Family of Rebecca Zahau Files Wrongful Death Lawsuit

Back in 2011, Rebecca Zahau’s nude body was found hanging from Speckels Mansion, a historic building located in Coronado. After an investigation, the sheriff’s department concluded Ms. Zahau had committed suicide after the death of her boyfriend, Max Shacknai.

However, a recent lawsuit brought forth by Zahau’s family alleges that she was actually murdered by the deceased boyfriend’s relatives.

The wrongful death lawsuit seeks $10 million and claims that the ex-wife and brother of Shacknai, Dina and Adam, planned, implemented, executed, and concealed a plot to murder Zahau. Dina’s twin sister, Nina, is also named in the lawsuit as having played a role.

An attorney for the Dina Shacknia, Kim Schumann, released a statement calling the lawsuit “baseless and senseless.” A motion had originally been filed to dismiss the case, but a judge denied it last week. Schumann’s statement clarified that this doesn’t say anything for the case itself, in terms of her client’s innocence.

The complaint the judge did accept is actually the fourth of its kind. Prior to it, the judge denied three others for lacking specific allegations. This current version alleges that Dina’s role involved attacking Zahau by striking her in the back of the head multiple times with a blunt object, during a confrontation that involved both parties and Nina. According to the suit, the two then involved Adam, with the trio binding and gagging Zahau, choking her to death and then hanging her from the building naked.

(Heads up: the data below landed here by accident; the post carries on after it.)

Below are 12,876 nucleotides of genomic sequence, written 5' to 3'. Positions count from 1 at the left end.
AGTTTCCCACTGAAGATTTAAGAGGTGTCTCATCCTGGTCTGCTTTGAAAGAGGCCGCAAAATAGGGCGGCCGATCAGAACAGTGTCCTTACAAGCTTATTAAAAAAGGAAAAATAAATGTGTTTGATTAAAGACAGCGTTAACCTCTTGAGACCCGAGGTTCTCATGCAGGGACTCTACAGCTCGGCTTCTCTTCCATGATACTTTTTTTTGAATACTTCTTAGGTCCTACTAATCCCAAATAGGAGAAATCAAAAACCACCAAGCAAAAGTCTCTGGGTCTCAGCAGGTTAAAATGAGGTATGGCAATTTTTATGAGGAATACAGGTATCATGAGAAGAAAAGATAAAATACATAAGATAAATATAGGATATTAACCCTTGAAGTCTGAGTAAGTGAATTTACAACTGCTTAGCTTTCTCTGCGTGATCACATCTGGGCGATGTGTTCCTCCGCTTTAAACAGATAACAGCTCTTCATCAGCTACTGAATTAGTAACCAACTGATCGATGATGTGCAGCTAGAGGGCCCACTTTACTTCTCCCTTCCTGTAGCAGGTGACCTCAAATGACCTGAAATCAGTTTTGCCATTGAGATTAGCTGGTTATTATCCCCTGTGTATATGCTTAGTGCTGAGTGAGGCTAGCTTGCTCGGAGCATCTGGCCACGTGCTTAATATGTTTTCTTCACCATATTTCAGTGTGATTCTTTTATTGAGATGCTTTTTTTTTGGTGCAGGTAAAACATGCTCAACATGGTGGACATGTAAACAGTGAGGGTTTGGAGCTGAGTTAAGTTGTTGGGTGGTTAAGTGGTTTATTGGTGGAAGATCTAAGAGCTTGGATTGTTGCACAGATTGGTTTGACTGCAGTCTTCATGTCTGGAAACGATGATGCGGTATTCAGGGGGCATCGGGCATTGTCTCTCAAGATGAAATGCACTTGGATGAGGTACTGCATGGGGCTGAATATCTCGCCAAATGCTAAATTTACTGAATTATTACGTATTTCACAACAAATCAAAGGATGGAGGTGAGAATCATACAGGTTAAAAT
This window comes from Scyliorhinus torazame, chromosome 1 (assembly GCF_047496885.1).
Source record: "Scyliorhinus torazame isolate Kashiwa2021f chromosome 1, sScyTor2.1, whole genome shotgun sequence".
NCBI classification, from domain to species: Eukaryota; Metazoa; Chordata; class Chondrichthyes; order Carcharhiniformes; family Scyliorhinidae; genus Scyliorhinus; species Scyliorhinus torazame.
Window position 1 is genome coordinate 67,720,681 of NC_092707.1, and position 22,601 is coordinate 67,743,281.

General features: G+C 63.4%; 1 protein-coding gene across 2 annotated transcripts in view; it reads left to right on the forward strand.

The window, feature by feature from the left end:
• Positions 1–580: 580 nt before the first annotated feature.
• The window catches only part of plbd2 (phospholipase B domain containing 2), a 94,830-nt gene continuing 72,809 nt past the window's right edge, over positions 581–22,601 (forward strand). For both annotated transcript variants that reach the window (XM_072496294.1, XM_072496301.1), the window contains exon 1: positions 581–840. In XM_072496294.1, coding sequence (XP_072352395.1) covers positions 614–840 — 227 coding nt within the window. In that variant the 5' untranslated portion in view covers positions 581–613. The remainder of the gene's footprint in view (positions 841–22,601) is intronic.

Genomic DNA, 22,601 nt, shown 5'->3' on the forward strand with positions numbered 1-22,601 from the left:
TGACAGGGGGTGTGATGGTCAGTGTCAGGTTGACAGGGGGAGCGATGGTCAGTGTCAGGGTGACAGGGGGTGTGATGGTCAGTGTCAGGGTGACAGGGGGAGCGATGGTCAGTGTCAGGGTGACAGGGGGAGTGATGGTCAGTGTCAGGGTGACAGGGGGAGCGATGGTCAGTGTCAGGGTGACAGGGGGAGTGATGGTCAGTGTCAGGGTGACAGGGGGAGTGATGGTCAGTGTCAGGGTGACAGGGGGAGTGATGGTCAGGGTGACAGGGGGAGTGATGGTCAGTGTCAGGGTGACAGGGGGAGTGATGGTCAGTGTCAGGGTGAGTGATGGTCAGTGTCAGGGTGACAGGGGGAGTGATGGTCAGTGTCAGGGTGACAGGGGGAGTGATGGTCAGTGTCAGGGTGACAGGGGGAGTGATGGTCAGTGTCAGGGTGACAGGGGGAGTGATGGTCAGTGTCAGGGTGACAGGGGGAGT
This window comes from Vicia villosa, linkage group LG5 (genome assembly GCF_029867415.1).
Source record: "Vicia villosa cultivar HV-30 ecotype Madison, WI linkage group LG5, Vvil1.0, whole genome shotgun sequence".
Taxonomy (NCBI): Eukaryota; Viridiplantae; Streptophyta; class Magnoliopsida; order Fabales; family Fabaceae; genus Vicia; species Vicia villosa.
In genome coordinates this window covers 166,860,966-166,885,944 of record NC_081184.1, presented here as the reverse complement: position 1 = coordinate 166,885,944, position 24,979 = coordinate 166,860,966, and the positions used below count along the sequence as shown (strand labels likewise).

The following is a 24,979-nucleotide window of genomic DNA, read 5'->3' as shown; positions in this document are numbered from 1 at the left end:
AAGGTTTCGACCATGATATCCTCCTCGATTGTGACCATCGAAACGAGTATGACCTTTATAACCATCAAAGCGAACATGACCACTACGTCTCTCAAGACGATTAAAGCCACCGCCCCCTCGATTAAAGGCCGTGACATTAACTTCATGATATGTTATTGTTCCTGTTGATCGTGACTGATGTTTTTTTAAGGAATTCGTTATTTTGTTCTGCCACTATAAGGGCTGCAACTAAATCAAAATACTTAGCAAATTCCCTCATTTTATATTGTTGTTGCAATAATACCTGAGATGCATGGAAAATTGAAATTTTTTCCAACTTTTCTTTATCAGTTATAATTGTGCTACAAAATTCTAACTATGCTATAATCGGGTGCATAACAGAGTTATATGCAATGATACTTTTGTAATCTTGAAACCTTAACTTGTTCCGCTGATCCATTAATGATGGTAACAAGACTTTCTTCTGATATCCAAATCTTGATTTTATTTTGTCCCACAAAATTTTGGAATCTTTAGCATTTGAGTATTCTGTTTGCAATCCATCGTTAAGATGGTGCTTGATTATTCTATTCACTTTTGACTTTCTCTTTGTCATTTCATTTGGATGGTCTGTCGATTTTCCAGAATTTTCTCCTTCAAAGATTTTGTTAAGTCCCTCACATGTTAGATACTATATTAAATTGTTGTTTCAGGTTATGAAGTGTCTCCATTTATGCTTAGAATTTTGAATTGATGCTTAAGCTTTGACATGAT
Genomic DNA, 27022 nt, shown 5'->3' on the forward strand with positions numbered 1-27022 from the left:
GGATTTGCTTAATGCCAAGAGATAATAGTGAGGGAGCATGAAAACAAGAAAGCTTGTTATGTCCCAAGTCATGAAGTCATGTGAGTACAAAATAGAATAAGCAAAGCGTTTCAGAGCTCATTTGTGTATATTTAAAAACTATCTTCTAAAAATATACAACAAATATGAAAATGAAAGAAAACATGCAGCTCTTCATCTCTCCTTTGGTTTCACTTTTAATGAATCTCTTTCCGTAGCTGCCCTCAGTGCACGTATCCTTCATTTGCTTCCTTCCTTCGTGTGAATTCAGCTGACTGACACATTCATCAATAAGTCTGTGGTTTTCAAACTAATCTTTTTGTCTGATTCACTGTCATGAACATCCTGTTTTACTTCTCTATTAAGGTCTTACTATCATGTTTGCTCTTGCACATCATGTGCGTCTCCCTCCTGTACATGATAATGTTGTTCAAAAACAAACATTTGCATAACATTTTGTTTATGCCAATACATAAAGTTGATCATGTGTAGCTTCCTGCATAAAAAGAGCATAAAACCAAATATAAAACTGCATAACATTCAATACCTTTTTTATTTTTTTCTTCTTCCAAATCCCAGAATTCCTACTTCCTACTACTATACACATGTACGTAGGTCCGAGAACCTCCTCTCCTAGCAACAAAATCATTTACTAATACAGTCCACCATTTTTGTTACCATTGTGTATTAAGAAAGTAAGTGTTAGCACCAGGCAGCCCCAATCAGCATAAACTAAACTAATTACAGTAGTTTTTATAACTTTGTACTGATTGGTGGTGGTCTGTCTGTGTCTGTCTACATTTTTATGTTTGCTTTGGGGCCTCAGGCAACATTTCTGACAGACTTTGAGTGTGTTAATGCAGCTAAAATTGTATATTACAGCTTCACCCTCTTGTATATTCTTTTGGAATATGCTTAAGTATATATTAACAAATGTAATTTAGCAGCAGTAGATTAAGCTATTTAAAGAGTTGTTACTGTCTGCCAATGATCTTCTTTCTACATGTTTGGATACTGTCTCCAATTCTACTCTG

Adam is then said to have written the message investigators would find on the front door of the mansion, “SHE SAVED HIM. CAN YOU SAVE HER” under direction from Nina.

Keith Greer, who is representing the family, alleges that Dina believed Zahau had played a role in her son’s death.

While time will tell how much truth there is to these allegations, it’s a reminder that you always need a good lawyer. Even after what appears to be a clear-cut conclusion to a case, you could still find yourself in court.